Graph representation learning aims at learning low-dimension representations for nodes in graphs, and has been proven very useful in several downstream tasks. In this article, we propose a new model, Graph Community Infomax (GCI), that can adversarial learn representations for nodes in attributed networks. Different from other adversarial network embedding models, which would assume that the data follow some prior distributions and generate fake examples, GCI utilizes the community information of networks, using nodes as positive(or real) examples and negative(or fake) examples at the same time. An autoencoder is applied to learn the embedding vectors for nodes and reconstruct the adjacency matrix, and a discriminator is used to maximize the mutual information between nodes and communities. Experiments on several real-world and synthetic networks have shown that GCI outperforms various network embedding methods on community detection tasks.
While most network embedding techniques model the proximity between nodes in a network, recently there has been significant interest in
that are based on node
, a notion rooted in sociology: equivalences or positions are collections of nodes that have similar roles—i.e., similar functions, ties or interactions with nodes in other positions—irrespective of their distance or reachability in the network. Unlike the proximity-based methods that are rigorously evaluated in the literature, the evaluation of structural embeddings is less mature. It relies on small synthetic or real networks with labels that are not perfectly defined, and its connection to sociological equivalences has hitherto been vague and tenuous. With new node embedding methods being developed at a breakneck pace,
proper evaluation, and systematic characterization of existing approaches will be essential to progress.
To fill in this gap, we set out to understand
types of equivalences structural embeddings capture. We are the first to contribute rigorous intrinsic and extrinsic evaluation methodology for structural embeddings, along with carefully-designed, diverse datasets of varying sizes. We observe a number of different evaluation variables that can lead to different results (e.g., choice of similarity measure, classifier, and label definitions). We find that degree distributions within nodes’ local neighborhoods can lead to simple yet effective baselines in their own right and guide the future development of structural embedding. We hope that our findings can influence the design of further node embedding methods and also pave the way for more comprehensive and fair evaluation of structural embedding methods.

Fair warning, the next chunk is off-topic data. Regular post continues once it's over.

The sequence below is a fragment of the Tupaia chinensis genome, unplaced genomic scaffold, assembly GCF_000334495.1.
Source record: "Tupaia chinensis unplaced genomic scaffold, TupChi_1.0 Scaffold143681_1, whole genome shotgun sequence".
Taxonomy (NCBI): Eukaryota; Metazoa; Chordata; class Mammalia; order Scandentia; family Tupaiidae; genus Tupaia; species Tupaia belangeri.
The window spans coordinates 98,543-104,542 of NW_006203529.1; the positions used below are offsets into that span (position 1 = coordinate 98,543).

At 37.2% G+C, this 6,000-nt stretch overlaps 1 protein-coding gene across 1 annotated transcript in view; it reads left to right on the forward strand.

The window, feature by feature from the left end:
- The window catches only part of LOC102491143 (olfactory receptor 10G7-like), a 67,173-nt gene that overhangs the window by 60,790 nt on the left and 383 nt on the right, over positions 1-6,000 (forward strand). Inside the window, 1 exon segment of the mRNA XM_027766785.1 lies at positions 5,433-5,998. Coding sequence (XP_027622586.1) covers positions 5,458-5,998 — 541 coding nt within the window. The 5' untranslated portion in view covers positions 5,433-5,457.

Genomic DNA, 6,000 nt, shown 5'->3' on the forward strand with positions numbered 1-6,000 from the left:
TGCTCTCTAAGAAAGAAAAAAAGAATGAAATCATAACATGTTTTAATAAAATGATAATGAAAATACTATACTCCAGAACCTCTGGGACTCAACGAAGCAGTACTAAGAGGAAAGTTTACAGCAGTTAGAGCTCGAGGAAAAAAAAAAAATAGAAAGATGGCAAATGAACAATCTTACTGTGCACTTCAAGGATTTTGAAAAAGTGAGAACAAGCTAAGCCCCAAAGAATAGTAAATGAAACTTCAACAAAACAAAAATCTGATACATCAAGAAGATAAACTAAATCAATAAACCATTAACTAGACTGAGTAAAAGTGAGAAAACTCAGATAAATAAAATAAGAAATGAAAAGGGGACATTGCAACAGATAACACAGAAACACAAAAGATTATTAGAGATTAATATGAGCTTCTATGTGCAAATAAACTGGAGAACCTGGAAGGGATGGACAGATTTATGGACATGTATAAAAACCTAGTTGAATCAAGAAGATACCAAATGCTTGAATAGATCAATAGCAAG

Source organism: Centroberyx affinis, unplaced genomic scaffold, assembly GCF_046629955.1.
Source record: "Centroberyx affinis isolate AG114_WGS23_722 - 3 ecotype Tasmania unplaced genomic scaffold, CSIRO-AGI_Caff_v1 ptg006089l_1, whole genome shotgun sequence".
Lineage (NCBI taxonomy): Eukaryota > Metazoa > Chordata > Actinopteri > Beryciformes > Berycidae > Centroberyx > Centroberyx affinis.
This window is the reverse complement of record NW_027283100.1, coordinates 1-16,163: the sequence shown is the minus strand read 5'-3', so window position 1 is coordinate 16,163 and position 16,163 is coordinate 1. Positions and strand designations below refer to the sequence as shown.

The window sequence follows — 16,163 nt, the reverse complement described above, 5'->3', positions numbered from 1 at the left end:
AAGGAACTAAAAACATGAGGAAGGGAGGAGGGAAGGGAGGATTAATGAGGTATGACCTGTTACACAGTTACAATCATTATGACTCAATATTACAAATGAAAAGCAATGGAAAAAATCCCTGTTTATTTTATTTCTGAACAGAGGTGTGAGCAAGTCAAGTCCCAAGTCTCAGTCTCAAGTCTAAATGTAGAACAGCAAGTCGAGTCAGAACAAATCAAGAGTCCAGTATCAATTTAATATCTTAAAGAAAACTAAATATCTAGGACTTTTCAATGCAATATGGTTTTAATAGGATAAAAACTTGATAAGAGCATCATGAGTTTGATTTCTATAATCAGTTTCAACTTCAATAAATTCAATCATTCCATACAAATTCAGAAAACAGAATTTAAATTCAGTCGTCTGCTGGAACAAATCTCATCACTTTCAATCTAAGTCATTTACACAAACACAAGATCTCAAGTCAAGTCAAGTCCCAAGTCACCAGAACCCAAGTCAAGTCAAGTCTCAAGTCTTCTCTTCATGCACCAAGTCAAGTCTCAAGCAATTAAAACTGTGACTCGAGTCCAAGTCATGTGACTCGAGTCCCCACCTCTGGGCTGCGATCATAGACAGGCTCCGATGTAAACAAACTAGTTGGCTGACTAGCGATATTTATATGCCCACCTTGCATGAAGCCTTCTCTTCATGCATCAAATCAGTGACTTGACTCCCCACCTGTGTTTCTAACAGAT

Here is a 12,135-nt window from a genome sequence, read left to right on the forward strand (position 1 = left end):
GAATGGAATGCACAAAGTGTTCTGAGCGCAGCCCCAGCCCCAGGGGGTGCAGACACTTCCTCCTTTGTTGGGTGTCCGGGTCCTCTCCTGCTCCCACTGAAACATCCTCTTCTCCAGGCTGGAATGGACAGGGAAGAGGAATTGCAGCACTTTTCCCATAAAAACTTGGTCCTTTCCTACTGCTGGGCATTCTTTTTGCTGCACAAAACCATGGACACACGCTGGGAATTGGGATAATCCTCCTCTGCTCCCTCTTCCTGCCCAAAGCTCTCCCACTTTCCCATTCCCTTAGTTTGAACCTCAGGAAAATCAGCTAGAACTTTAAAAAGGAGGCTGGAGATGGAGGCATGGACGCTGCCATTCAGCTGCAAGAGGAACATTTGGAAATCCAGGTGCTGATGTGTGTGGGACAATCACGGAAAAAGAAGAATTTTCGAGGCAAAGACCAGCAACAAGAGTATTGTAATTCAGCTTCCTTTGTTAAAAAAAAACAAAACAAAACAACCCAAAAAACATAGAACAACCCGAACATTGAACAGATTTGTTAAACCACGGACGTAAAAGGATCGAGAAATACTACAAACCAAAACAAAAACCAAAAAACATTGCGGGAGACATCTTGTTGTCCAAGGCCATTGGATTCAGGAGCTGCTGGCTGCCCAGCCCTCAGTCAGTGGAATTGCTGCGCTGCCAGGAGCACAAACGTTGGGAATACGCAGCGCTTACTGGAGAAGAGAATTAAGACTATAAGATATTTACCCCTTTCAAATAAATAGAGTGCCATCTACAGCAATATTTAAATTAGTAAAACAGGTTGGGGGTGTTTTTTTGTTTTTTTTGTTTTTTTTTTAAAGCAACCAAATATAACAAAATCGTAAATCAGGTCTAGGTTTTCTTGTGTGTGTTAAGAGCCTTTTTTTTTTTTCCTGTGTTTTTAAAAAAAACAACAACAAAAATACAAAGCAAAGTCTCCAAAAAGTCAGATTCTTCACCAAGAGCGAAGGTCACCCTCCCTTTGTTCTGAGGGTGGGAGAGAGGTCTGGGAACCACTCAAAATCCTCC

Network-based information has been widely explored and exploited in the information retrieval literature. Attributed networks, consisting of nodes, edges as well as attributes describing properties of nodes, are a basic type of network-based data, and are especially useful for many applications. Examples include user profiling in social networks and item recommendation in user-item purchase networks. Learning useful and expressive representations of entities in attributed networks can provide more effective building blocks to down-stream network-based tasks such as link prediction and attribute inference. Practically, input features of attributed networks are normalized as unit directional vectors. However, most network embedding techniques ignore the
nature of inputs and focus on learning representations in a Gaussian or Euclidean space, which, we hypothesize, might lead to less effective representations. To obtain more effective representations of attributed networks, we investigate the problem of mapping an attributed network with unit normalized directional features into a non-Gaussian and non-Euclidean space. Specifically, we propose a hyperspherical variational co-embedding for attributed networks (HCAN), which is based on generalized variational auto-encoders for heterogeneous data with multiple types of entities. HCAN jointly learns latent embeddings for both nodes and attributes in a unified hyperspherical space such that the affinities between nodes and attributes can be captured effectively. We argue that this is a crucial feature in many real-world applications of attributed networks. Previous Gaussian network embedding algorithms break the assumption of uninformative prior, which leads to unstable results and poor performance. In contrast, HCAN embeds nodes and attributes as von Mises-Fisher distributions, and allows one to capture the uncertainty of the inferred representations. Experimental results on eight datasets show that HCAN yields better performance in a number of applications compared with nine state-of-the-art baselines.